have had pizza soup, dessert pizza, pizza sandwich and a pizza salad
in my travels. So imagine my surprise during a recent visit to the
Fife Lake Inn when I discovered their Hash Brown Pizza. While not on
their breakfast menu (they do not serve breakfast), this is a
brilliant idea.
Pizza ranks among the top five most consumed foods in America (in our
family we enjoy it at least a half dozen times a month). So a
breakfast pizza makes sense. I ordered the Hash Brown Pizza for dinner
and it was loaded with hash browns, bacon, onions and assorted cheeses
and the Fife Lake Inn “Special Sauce.”
This was a tasty treat in a nice setting. The Fife Lake Inn overlooks
the lake (located between Kalkaska and Cadillac) and has a woodsy feel
to it. Pizza is just one of the specialties on their menu; the Fife
Lake Inn is a popular haunt with locals (450 year-round residents) and
the many summertime and winter visitors (via snowmobile). The menu is
“All-American” with burgers, steaks, seafood, poultry, “south of the
border” and pasta dishes.
Yes, I did enjoy the leftover Hash Brown Pizza for breakfast the next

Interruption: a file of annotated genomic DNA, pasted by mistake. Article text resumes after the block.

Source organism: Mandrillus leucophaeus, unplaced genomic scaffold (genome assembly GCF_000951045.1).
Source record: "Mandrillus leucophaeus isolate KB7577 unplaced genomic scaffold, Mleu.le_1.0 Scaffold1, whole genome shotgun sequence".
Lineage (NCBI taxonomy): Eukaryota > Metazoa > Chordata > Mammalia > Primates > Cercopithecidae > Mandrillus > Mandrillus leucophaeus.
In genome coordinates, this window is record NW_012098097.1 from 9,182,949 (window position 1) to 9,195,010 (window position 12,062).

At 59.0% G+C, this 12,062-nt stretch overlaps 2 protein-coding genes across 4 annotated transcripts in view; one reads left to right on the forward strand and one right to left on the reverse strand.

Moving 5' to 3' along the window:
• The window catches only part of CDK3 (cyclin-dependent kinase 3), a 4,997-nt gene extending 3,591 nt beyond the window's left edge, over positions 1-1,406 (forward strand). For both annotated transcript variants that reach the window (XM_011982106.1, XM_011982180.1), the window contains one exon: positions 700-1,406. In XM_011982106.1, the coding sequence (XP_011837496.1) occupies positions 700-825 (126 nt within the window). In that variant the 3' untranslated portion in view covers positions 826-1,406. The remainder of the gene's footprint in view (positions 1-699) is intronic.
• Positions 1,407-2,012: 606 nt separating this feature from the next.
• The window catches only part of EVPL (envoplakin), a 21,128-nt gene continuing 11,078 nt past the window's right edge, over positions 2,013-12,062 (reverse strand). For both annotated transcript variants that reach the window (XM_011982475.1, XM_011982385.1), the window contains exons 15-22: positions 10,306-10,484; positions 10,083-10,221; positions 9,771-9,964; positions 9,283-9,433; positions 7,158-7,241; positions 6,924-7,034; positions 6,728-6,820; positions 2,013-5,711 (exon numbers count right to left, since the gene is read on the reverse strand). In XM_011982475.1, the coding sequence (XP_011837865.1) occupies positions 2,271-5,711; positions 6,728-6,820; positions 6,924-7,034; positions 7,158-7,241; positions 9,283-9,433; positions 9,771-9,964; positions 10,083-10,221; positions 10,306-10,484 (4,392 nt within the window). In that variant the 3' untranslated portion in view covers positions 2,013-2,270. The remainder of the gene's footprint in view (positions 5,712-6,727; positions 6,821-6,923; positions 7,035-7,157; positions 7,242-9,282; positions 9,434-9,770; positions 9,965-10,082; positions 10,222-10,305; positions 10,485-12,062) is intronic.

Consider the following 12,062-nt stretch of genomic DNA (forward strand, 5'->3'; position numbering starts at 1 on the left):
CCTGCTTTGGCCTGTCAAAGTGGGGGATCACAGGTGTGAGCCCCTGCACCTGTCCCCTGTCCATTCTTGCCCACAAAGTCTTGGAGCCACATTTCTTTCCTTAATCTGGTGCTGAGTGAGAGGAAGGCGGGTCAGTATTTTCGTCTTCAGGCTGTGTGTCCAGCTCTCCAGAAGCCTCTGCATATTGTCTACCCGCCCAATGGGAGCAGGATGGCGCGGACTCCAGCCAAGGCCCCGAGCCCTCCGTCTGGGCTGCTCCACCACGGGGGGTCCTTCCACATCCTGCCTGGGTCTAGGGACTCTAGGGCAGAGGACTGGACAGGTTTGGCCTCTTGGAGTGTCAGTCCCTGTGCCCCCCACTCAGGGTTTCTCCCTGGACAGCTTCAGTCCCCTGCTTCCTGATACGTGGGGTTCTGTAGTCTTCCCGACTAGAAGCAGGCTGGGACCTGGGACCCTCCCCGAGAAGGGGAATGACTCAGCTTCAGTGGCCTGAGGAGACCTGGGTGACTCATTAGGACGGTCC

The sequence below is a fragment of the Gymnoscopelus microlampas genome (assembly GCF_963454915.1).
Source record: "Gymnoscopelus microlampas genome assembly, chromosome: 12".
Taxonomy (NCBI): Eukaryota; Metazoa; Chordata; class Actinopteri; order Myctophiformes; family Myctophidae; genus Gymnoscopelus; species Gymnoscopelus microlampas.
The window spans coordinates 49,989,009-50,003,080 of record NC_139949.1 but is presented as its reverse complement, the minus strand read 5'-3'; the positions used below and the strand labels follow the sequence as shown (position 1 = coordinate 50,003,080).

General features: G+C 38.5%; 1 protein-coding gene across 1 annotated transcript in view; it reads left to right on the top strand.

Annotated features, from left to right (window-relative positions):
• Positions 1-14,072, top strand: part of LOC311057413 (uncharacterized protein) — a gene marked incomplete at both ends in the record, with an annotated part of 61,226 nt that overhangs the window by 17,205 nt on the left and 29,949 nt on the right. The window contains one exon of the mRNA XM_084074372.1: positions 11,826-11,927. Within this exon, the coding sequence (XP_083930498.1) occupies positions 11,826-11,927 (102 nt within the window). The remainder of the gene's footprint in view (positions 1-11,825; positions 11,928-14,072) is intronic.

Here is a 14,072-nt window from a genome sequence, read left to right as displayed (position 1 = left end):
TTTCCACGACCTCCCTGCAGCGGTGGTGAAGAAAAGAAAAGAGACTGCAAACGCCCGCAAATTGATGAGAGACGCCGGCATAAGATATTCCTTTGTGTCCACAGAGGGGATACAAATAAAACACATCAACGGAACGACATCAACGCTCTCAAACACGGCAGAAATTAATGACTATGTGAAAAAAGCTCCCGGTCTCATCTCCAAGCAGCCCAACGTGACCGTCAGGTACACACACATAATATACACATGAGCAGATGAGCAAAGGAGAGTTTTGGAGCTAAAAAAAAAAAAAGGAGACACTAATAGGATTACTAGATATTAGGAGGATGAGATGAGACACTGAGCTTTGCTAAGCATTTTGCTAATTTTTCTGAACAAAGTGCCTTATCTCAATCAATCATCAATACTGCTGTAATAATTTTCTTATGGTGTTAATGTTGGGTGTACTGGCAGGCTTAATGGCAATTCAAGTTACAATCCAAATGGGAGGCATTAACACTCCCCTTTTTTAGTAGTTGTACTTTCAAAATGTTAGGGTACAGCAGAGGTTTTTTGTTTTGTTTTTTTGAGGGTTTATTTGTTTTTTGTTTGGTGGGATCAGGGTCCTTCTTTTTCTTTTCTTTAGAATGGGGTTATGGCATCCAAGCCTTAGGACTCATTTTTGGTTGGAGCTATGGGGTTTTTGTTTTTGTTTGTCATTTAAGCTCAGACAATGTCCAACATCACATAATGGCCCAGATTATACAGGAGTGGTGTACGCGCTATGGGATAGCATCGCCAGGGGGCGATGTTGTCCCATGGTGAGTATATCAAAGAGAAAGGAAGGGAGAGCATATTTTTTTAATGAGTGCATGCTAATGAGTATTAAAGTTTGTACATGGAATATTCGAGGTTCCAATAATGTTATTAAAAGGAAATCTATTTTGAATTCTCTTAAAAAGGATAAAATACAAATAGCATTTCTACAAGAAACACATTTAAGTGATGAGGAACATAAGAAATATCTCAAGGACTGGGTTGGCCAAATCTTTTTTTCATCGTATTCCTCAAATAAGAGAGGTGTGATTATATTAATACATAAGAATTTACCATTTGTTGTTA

morning, and wondered where my elementary school buddy is today. I
also wondered why pizza is not on the breakfast menu of other
restaurants. Anyway, the Fife Lake Inn is a great spot and worth a
trip. ---Rick Coates

2 Copas

As Michigan continues to make its mark in the world of wine, we are
not alone. In fact, all 50 states are now producing wine and with the
exception of the North and South Poles, so is just about every other
region in the world. A couple of regions that have come to the world’s
attention recently include South America -- in particular Chile and
Argentina -- and South Africa.
Winemaking in both Chile and Argentina dates back to the 1560s when
French missionaries brought various varietals to the region. With a
500-year history of wine-making, places like Mendoza (Argentina), one
of the most famous wine regions in South America, have mastered the